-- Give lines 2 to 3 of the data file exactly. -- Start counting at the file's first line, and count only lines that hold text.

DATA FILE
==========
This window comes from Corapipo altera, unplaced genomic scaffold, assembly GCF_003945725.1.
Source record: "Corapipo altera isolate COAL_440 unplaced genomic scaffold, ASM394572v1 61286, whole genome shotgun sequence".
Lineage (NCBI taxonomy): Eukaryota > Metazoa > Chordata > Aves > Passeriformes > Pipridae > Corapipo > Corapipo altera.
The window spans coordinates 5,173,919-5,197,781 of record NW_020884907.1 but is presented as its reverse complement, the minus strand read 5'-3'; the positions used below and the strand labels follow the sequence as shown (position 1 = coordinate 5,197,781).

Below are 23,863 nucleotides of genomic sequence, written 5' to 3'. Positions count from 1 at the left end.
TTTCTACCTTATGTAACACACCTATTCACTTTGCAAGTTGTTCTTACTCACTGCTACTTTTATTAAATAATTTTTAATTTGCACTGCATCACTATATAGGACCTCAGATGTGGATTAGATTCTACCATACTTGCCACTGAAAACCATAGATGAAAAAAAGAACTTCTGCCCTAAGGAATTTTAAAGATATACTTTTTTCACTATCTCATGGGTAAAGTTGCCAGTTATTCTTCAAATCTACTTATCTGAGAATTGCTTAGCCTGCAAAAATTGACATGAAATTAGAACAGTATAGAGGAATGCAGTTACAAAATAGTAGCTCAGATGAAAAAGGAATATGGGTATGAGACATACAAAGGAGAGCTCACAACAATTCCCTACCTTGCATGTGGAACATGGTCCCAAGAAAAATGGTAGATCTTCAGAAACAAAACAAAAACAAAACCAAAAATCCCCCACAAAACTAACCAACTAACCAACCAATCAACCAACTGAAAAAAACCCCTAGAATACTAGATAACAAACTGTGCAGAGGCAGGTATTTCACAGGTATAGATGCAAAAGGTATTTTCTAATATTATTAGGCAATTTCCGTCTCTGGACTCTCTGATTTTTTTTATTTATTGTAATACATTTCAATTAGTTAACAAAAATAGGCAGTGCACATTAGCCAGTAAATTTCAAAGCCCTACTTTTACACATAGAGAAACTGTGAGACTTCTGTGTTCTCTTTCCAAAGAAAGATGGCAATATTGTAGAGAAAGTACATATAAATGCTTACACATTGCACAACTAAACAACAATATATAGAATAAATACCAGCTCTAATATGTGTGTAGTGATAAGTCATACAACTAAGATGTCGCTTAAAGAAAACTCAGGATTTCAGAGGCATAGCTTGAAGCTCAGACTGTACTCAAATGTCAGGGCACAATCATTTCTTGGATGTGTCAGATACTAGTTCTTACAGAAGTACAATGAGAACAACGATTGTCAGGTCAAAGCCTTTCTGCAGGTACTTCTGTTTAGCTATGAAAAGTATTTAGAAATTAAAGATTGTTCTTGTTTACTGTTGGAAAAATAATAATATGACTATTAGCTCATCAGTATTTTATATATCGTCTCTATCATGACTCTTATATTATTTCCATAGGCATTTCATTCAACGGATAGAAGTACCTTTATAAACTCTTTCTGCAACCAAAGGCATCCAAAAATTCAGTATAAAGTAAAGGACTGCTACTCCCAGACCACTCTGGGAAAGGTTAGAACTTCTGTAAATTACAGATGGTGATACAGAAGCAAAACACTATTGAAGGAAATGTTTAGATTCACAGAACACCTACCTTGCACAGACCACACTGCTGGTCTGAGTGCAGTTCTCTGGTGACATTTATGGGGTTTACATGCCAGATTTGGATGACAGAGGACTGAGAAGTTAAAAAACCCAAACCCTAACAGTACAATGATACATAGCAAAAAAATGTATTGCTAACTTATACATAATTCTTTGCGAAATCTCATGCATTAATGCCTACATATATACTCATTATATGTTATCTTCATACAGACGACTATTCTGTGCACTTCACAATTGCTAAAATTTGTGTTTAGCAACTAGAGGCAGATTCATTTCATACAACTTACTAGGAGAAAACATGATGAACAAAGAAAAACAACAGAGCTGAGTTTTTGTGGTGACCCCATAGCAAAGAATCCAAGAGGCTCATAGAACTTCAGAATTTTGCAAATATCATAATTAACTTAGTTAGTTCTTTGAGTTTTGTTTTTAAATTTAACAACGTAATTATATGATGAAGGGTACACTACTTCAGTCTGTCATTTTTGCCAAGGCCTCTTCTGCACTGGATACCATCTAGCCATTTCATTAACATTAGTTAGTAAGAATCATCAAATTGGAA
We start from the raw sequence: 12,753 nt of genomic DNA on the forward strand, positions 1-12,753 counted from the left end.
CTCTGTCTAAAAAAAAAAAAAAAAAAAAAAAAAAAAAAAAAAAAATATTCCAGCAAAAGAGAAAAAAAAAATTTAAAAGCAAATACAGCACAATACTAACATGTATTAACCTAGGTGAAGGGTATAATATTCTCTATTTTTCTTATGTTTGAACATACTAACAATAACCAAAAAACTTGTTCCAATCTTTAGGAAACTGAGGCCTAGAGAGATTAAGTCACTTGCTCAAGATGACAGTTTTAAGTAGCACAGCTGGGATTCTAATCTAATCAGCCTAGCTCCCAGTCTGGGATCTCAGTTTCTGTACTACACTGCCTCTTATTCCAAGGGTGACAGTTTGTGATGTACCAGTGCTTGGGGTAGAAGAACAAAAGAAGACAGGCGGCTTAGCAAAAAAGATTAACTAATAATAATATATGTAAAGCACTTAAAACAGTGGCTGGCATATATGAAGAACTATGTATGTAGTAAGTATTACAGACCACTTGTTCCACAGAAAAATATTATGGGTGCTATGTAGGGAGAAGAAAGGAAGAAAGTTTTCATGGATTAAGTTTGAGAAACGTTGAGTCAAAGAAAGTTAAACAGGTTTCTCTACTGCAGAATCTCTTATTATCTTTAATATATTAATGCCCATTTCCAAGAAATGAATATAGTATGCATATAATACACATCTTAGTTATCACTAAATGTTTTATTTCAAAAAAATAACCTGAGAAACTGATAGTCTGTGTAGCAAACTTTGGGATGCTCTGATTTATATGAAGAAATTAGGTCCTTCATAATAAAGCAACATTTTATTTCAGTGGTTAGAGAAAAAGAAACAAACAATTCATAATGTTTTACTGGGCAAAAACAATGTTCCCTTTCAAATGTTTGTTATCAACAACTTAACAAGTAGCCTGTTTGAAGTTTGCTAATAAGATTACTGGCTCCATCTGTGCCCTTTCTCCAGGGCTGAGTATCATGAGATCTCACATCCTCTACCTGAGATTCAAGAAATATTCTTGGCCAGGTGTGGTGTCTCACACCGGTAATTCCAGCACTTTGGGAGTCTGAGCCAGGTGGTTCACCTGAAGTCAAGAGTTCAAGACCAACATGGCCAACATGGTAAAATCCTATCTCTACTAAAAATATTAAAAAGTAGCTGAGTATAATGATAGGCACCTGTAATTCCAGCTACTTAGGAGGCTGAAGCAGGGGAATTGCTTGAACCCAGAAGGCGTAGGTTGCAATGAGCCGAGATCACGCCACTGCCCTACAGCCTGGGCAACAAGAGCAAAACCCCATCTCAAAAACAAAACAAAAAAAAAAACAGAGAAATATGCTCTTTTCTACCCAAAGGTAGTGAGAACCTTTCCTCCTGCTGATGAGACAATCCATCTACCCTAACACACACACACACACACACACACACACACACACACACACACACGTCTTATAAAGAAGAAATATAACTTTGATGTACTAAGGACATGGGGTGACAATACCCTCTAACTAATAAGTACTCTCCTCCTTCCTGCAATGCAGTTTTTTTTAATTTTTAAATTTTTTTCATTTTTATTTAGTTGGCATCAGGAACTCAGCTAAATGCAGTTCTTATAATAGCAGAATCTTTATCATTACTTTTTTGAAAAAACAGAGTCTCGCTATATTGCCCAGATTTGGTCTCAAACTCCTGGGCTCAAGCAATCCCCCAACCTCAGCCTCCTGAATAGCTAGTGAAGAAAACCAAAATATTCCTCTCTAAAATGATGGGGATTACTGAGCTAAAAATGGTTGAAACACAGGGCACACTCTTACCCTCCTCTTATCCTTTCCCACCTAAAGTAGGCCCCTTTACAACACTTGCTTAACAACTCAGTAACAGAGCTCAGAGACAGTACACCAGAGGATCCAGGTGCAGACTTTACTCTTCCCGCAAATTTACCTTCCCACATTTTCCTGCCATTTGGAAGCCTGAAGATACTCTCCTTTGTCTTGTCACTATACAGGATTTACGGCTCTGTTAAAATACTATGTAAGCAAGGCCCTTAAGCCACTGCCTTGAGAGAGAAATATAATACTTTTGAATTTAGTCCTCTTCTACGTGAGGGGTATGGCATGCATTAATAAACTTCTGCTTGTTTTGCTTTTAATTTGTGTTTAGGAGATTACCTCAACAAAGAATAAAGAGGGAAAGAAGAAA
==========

Source record: "Corapipo altera isolate COAL_440 unplaced genomic scaffold, ASM394572v1 61286, whole genome shotgun sequence".
Lineage (NCBI taxonomy): Eukaryota > Metazoa > Chordata > Aves > Passeriformes > Pipridae > Corapipo > Corapipo altera.